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Fabian Cancellara and his pursuit of Swiss perfection with Tudor Pro Cycling

Cobbles legend turns team owner with Swiss-based squad: 'We want to be precise. We want to be humble. We want to work properly on quality.'

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ABU DHABI (VN) – Watches, chocolate, cheese … and now after some hiatus, pro cycling.

Fabian Cancellara is looking to put pro cycling back on the list of Switzerland’s greatest exports with his Tudor Pro Cycling Team.

With the cobbles conqueror and Swiss sporting icon Cancellara in the owner’s chair and a full fondue of Swiss backers for leverage, Tudor Pro Cycling plans to tap into what makes the mountain nation great.

“‘Swiss’, ‘human’, and ‘performance’ are our values,” Cancellara told VeloNews at the UAE Tour this week. “And it’s not only Swiss people, it’s the way of Swiss. We want to be precise. We want to be humble. We want to work properly on quality. And we want to do things right.

“When things are not done right, things are not working – like a watch like this,” Cancellara said as he tapped the Tudor timepiece on his wrist.

Throwback Thursday: How Fabian Cancellara helped revive interest in the northern classics

Tudor Pro Cycling stepped up to the ProTeam level this season after years operating as the Conti squad Swiss Racing Academy.

With both a U23 and senior team in its structure, Cancellara’s crew is all about bringing new talent out of Switzerland. The nation currently counts just 10 active male pros.

“We want to win bike races. But we want to do it in the right way, in the way of the Swiss, and do it with the right direction,” Cancellara said. “But we need time for it because we’re still in a process of lifting things. But we have started, and that is most important.”

The fledgling Tudor team pulled some key signings for both its team bus and backroom this winter.

Alexander Kamp, Sebastian Reichenbach, and Simon Pellaud are among a handful of racers drawn out of the WorldTour, and Arvid de Kleijn brings big sprint opportunity after leaving Human Powered Health.

Ricardo Scheidecker adds wisdom to a staffer crew that averages 37 years of age after time working with Tinkoff, Leopard-Trek, and most recently as technical director at Quick-Step.

The now 41-year-old Cancellara stepped up to team owner last spring off the back of ties with squad CEO Raphael Meyer. The two work together on Cancellara’s “Chasing Cancellara” fondos and consultancy project.

“I first worked more as a mentor to support them, to help them to find partners, to find sponsors for bikes, and so on and so on,” Cancellara said.

“And then this opportunity came to come on this project to lock everything out, to make it so this team can happen, and to get to where we are today as a ProTeam.”

Swiss-engineered, with a human side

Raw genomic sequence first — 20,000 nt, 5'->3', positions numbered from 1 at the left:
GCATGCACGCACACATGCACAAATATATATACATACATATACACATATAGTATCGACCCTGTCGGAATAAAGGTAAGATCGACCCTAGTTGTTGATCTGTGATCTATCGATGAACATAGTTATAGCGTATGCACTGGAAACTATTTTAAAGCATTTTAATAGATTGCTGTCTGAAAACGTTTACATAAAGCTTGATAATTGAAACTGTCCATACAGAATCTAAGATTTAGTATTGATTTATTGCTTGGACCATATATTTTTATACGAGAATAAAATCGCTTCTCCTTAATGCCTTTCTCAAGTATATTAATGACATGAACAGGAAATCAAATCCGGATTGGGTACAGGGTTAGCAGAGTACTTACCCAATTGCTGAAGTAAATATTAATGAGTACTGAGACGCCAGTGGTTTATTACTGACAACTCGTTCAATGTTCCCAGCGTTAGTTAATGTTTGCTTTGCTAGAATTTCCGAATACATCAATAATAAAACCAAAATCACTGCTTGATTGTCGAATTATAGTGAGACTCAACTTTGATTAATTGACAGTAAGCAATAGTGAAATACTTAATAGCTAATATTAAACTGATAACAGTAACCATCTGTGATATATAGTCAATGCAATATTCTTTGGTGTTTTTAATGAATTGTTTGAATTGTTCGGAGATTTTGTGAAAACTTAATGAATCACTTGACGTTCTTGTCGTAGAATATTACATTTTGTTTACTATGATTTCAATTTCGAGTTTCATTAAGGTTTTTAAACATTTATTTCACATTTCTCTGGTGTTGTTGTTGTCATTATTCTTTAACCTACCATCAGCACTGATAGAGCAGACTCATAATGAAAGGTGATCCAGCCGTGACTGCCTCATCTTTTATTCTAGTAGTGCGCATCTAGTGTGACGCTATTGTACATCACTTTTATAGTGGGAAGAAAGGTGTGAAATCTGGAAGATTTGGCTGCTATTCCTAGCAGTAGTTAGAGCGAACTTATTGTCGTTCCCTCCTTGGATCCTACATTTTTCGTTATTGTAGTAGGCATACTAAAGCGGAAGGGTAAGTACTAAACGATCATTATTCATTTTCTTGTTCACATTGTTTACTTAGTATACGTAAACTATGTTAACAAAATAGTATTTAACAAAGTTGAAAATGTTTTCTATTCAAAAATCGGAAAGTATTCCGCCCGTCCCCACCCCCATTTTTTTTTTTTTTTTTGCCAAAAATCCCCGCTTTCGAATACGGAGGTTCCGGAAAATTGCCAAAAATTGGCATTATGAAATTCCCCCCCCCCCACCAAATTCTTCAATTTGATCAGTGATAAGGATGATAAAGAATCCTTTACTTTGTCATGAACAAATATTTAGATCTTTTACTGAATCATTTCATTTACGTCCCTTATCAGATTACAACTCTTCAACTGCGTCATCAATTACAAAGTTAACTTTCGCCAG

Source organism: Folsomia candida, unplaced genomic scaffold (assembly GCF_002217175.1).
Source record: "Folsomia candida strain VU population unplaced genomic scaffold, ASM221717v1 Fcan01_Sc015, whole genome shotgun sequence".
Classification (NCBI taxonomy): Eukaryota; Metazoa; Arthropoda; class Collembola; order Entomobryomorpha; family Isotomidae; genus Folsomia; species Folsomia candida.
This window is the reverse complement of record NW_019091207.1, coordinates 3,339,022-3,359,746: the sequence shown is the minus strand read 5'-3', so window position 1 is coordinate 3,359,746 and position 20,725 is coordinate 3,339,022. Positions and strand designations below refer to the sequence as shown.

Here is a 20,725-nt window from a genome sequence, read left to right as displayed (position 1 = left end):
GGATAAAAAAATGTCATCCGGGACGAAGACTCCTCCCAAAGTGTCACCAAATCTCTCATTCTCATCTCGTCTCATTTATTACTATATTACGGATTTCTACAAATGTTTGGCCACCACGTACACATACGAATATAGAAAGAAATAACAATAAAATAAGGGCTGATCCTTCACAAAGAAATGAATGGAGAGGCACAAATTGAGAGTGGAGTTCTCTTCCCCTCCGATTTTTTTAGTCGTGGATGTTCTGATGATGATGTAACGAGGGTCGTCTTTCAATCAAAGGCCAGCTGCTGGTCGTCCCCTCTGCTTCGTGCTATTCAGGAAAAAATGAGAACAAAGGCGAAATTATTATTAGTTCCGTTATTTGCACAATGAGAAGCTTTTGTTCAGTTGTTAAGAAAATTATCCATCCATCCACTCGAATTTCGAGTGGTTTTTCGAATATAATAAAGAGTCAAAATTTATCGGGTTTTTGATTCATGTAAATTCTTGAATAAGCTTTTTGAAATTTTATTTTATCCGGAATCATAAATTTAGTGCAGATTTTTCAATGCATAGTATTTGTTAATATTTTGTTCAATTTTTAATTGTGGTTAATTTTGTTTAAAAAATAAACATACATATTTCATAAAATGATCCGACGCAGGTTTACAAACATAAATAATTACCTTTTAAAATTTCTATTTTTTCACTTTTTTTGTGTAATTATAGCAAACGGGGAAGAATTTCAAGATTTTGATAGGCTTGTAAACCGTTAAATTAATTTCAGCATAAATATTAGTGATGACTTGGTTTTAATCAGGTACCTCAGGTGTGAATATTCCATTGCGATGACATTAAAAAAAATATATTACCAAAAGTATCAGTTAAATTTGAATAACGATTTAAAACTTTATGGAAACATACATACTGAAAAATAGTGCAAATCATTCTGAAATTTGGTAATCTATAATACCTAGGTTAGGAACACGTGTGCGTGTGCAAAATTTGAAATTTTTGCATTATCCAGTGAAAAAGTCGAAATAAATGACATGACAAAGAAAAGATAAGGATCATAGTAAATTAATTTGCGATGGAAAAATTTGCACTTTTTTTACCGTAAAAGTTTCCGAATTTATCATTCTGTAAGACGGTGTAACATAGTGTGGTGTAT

Tudor makes its WorldTour debut in the UAE.

Tudor’s boost to the second tier of pro cycling sees Switzerland back on the cycling team map for the first time since IAM Cycling shuttered under a sponsor squeeze in 2016.

The all-things Swiss project counts the Geneva-based watch brand as its headline partner alongside national brands Assos apparel, BMC bikes, and D.T. Swiss hubs.

Oh, and there’s a Swiss flag on the team’s apparel, just for good measure.

“We have a Swiss roster, but of course we’re international. But everything comes out from Switzerland – the plate on the cars, the service course in Switzerland – not only the license is Swiss,” Cancellara said. “We care about the Swiss.”

Switzerland sees strong representation in the cycling calendar with two marquee WorldTour races, and the nation has a long heritage of top teams.

But although Stefan Küng, Marc Hirschi, and Gino Mäder are all banging at the door, Switzerland still waits on its first big road cycling win since Cancellara retired on claiming Olympic gold in 2016.

Cancellara is looking to rectify that by inspiring young riders with his unashamedly Swiss squad.

“In Switzerland, we have Romandie and Tour de Suisse. And now after Team Phonak, BMC, and IAM, Tudor can do something for the country,” Cancellara said.

“We want to support and inspire others and our young riders, so they can make something out of it. And that’s why we keep the development structure.

“But at the same time, sorry, we’re not a social club. We’re here to perform, for results.”

Cancellara’s big Swiss vision saw a strong start to 2023. De Kleijn narrowly missed the podium in the UAE Tour’s opening bunch sprint, and Petr Kelemen and Joel Suter came close in the early French races.

The next months will see Tudor race through the Italian classics before it sees a season peak – where else – on Swiss soil.

“We have Romandie and Swiss on the program for later,” Cancellara said. “They’re our Tour de France.”

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